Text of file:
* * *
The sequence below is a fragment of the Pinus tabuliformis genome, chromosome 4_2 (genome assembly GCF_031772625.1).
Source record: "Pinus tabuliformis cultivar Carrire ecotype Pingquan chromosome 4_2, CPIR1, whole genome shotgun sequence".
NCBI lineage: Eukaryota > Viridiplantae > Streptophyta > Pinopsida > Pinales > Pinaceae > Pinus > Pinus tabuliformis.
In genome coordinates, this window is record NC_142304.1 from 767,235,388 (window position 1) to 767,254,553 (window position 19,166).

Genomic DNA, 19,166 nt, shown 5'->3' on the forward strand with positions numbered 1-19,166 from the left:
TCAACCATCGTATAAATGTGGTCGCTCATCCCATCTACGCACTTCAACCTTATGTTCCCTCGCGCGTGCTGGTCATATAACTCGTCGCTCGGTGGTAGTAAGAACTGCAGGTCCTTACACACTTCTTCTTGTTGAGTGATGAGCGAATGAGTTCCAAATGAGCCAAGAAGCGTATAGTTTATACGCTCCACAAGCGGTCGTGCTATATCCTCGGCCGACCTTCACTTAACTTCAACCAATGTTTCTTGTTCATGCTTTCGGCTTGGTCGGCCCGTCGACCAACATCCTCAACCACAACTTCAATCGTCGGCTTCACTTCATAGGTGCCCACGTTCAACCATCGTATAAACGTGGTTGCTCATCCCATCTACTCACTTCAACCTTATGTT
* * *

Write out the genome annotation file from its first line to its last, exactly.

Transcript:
The sequence below is a fragment of the Pinus tabuliformis genome, chromosome 4_2 (genome assembly GCF_031772625.1).
Source record: "Pinus tabuliformis cultivar Carrire ecotype Pingquan chromosome 4_2, CPIR1, whole genome shotgun sequence".
NCBI lineage: Eukaryota > Viridiplantae > Streptophyta > Pinopsida > Pinales > Pinaceae > Pinus > Pinus tabuliformis.
In genome coordinates, this window is record NC_142304.1 from 767,235,388 (window position 1) to 767,254,553 (window position 19,166).

Genomic DNA, 19,166 nt, shown 5'->3' on the forward strand with positions numbered 1-19,166 from the left:
TCAACCATCGTATAAATGTGGTCGCTCATCCCATCTACGCACTTCAACCTTATGTTCCCTCGCGCGTGCTGGTCATATAACTCGTCGCTCGGTGGTAGTAAGAACTGCAGGTCCTTACACACTTCTTCTTGTTGAGTGATGAGCGAATGAGTTCCAAATGAGCCAAGAAGCGTATAGTTTATACGCTCCACAAGCGGTCGTGCTATATCCTCGGCCGACCTTCACTTAACTTCAACCAATGTTTCTTGTTCATGCTTTCGGCTTGGTCGGCCCGTCGACCAACATCCTCAACCACAACTTCAATCGTCGGCTTCACTTCATAGGTGCCCACGTTCAACCATCGTATAAACGTGGTTGCTCATCCCATCTACTCACTTCAACCTTATGTT